Production of scopularide A in submerged culture with Scopulariopsis brevicaulis

Anu Tamminen, A. Kramer, A. Labes, Marilyn Wiebe (Corresponding Author)

Research output: Contribution to journalArticleScientificpeer-review

5 Citations (Scopus)

Abstract

Background

Marine organisms produce many novel compounds with useful biological activity, but are currently underexploited. Considerable research has been invested in the study of compounds from marine bacteria, and several groups have now recognised that marine fungi also produce an interesting range of compounds. During product discovery, these compounds are often produced only in non-agitated culture conditions, which are unfortunately not well suited for scaling up. A marine isolate of Scopulariopsis brevicaulis, strain LF580, produces the cyclodepsipeptide scopularide A, which has previously only been produced in non-agitated cultivation.

Results

Scopulariopsis brevicaulis LF580 produced scopularide A when grown in batch and fed-batch submerged cultures. Scopularide A was extracted primarily from the biomass, with approximately 7% being extractable from the culture supernatant. By increasing the biomass density of the cultivations, we were able to increase the volumetric production of the cultures, but it was important to avoid nitrogen limitation. Specific production also increased with increasing biomass density, leading to improvements in volumetric production up to 29-fold, compared with previous, non-agitated cultivations. Cell densities up to 36 g L-1 were achieved in 1 to 10 L bioreactors. Production of scopularide A was optimised in complex medium, but was also possible in a completely defined medium.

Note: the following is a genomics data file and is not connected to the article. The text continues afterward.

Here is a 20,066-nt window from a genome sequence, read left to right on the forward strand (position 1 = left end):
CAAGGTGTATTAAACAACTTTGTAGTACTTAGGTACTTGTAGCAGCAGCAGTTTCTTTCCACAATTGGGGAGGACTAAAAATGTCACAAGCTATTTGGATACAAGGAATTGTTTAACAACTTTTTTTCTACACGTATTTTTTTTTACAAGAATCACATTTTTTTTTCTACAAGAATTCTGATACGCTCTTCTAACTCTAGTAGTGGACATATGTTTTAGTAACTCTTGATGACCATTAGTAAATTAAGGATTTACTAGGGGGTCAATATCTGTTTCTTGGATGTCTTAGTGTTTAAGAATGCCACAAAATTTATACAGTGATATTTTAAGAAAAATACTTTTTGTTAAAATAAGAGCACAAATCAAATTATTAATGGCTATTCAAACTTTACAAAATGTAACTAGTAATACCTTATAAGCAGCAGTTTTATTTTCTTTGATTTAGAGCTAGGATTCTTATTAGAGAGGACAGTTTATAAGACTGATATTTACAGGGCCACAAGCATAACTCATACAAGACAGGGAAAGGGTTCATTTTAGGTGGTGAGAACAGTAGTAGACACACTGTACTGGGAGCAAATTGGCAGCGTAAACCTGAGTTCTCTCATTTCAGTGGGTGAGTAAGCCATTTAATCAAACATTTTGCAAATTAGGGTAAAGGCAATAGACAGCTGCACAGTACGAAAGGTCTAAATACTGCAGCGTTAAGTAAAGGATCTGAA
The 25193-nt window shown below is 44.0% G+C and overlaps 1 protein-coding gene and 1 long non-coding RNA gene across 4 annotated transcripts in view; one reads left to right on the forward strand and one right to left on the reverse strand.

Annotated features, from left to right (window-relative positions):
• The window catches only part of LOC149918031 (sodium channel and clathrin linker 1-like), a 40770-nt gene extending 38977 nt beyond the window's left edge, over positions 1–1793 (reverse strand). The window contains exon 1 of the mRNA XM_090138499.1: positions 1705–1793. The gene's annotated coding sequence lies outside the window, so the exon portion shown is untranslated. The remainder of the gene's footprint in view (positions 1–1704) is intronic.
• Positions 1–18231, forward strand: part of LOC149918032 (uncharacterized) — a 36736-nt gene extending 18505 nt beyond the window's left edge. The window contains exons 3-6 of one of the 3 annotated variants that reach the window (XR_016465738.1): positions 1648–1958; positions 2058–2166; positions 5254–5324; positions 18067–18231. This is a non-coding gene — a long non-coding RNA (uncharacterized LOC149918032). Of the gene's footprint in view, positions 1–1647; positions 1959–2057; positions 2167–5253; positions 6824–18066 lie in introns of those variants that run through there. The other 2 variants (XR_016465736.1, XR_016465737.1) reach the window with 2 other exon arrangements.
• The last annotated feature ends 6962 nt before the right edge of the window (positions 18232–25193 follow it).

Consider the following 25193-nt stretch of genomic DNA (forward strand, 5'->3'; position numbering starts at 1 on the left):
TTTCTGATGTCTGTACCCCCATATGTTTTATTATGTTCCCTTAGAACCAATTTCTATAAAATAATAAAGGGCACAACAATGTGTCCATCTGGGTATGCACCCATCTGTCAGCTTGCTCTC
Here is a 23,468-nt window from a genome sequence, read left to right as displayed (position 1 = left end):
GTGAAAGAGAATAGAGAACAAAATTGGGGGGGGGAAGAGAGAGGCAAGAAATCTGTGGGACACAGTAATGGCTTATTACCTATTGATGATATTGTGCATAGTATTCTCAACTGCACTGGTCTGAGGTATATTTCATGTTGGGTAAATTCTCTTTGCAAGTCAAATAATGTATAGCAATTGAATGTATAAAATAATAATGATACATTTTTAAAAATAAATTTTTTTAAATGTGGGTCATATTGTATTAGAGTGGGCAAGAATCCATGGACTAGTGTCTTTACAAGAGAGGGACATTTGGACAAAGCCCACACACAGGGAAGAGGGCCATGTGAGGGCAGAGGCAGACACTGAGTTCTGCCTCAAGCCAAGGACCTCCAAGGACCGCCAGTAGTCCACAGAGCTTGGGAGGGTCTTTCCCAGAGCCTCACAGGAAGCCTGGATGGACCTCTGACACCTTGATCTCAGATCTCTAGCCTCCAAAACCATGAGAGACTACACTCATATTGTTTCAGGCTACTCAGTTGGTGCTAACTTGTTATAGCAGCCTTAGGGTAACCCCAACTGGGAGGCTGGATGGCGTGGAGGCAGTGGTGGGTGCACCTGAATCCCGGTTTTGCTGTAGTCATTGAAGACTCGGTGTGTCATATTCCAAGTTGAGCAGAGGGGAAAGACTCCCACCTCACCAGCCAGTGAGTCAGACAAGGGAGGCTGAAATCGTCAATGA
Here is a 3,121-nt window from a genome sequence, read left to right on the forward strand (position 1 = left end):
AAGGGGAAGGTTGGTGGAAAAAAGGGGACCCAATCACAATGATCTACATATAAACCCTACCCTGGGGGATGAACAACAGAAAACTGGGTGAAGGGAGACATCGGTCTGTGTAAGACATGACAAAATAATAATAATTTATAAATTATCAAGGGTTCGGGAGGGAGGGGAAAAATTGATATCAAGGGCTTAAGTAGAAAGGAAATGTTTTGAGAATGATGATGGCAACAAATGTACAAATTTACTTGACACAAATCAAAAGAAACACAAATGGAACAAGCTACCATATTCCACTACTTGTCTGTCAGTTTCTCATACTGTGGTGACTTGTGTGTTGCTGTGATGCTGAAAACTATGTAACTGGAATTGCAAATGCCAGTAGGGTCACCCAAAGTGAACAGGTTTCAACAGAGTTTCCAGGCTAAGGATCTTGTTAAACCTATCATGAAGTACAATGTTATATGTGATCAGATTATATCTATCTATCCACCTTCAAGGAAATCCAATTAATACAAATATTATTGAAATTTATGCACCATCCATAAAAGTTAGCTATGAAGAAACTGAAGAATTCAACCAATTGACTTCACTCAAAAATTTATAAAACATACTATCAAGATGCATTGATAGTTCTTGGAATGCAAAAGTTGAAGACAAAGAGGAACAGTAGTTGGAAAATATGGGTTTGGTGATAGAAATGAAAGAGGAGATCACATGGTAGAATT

Conclusions

Scopularide A production has been transferred from a non-agitated to a stirred tank bioreactor environment with an approximately 6-fold increase in specific and 29-fold increase in volumetric production. Production of scopularide A in stirred tank bioreactors demonstrates that marine fungal compounds can be suitable for scalable production, even with the native production organism.
Original languageEnglish
Article number89
Number of pages7
JournalMicrobial Cell Factories
Volume13
Issue number89
DOIs
Publication statusPublished - 2014
MoE publication typeA1 Journal article-refereed

Fingerprint

Scopulariopsis
Bioreactors
Biomass
Depsipeptides
Batch Cell Culture Techniques
Fungi
Nitrogen
Cell Count
scopularide A
Bacteria
Bioactivity
Research

Keywords

  • marine fungi
  • scopulariopsis brevicaulis
  • scopularide A
  • stirred tanks
  • bioreactors

Cite this

@article{957beb1480c2412c823f31644ec4b9ed,
title = "Production of scopularide A in submerged culture with Scopulariopsis brevicaulis",